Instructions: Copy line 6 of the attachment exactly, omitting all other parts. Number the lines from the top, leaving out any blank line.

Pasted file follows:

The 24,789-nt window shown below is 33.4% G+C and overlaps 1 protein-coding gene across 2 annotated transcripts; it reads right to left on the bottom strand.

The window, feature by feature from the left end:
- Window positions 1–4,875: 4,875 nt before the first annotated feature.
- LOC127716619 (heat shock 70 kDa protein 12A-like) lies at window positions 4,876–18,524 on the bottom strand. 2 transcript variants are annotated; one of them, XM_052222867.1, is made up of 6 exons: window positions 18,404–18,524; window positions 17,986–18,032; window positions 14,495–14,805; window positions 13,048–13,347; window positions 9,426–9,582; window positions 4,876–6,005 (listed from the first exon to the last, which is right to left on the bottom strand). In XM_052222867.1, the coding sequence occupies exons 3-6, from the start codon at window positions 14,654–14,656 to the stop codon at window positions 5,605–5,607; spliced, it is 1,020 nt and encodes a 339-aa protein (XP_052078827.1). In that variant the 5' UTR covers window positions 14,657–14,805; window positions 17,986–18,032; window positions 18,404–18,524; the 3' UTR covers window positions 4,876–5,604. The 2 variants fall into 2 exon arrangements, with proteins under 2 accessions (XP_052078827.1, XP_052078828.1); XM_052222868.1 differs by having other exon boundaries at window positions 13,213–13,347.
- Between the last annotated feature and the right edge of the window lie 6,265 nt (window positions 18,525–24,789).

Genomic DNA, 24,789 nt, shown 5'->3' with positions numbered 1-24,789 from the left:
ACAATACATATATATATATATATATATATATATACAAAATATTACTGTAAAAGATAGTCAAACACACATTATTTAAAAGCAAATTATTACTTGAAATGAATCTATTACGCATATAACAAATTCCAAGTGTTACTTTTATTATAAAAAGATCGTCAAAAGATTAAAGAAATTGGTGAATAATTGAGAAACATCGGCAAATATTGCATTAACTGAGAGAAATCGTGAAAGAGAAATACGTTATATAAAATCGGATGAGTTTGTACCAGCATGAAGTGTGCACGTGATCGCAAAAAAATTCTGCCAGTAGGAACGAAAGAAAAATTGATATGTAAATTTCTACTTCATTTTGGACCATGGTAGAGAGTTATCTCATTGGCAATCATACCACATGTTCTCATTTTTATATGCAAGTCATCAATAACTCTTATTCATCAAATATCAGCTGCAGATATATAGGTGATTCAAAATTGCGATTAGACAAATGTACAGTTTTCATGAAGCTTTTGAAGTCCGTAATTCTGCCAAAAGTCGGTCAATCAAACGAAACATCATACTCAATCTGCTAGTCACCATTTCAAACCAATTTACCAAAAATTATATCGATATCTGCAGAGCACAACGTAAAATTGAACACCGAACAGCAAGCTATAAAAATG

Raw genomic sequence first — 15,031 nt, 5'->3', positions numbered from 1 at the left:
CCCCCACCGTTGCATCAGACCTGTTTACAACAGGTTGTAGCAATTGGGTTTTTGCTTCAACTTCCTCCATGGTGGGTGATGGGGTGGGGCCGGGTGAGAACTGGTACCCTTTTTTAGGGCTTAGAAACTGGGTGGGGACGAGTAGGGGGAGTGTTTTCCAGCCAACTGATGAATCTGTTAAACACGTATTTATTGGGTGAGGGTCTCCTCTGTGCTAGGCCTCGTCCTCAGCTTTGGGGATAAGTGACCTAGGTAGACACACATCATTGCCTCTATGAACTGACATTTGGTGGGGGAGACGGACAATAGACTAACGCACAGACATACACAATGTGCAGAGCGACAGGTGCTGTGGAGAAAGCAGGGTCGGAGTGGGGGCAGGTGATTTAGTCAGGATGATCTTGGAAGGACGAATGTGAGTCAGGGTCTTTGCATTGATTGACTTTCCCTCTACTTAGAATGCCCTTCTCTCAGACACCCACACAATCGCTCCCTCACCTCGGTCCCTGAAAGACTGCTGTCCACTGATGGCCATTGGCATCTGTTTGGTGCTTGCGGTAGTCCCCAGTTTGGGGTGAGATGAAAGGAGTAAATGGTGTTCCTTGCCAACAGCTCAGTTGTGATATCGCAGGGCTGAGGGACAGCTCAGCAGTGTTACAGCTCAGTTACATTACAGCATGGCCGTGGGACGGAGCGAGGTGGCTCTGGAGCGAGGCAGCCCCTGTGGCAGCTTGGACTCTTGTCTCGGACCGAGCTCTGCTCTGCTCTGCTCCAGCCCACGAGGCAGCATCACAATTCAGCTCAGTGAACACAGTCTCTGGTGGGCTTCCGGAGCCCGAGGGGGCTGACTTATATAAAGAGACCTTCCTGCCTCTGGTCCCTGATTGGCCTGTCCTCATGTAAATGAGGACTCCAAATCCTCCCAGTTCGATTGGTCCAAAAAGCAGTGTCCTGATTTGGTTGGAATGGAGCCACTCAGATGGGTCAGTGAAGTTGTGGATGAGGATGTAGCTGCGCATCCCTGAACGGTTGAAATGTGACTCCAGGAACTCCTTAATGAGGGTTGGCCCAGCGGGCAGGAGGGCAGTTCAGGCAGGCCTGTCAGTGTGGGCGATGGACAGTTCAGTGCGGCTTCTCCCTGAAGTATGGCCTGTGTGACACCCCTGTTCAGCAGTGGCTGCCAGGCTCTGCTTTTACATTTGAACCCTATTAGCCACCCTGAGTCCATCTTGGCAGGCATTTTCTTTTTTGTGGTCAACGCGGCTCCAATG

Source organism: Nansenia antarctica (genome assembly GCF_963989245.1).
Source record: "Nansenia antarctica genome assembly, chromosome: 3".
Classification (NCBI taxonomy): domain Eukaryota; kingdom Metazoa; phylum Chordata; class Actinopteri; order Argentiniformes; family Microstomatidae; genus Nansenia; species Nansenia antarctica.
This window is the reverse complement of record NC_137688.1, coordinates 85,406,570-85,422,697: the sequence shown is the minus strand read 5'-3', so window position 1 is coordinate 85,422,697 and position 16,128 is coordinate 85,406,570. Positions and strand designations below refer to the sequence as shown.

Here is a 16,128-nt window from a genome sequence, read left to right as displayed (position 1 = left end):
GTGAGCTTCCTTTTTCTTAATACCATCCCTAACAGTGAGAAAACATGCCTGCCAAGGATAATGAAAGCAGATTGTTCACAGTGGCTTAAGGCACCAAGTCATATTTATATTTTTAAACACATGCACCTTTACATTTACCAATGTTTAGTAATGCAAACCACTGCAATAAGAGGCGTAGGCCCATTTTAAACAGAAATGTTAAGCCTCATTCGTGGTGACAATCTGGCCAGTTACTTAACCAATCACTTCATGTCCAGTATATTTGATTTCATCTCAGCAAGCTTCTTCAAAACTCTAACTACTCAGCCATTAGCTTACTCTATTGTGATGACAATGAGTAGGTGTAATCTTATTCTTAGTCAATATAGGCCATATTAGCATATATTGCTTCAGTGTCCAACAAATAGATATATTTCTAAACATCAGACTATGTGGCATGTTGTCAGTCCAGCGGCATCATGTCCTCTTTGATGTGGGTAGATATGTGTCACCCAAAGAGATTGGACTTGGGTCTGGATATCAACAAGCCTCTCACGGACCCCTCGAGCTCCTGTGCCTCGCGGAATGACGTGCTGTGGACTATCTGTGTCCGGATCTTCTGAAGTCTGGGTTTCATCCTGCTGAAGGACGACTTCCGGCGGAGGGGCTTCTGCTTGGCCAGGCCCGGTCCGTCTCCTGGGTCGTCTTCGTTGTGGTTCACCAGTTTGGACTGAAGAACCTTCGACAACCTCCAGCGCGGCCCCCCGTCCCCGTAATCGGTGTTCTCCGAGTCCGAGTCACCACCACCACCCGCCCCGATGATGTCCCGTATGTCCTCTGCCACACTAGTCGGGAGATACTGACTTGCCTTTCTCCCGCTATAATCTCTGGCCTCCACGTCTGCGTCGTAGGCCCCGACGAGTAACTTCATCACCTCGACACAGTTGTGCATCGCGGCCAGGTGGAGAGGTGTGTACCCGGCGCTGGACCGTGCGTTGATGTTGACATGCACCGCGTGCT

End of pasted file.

Genomic DNA, 24,789 nt, shown 5'->3' with positions numbered 1-24,789 from the left: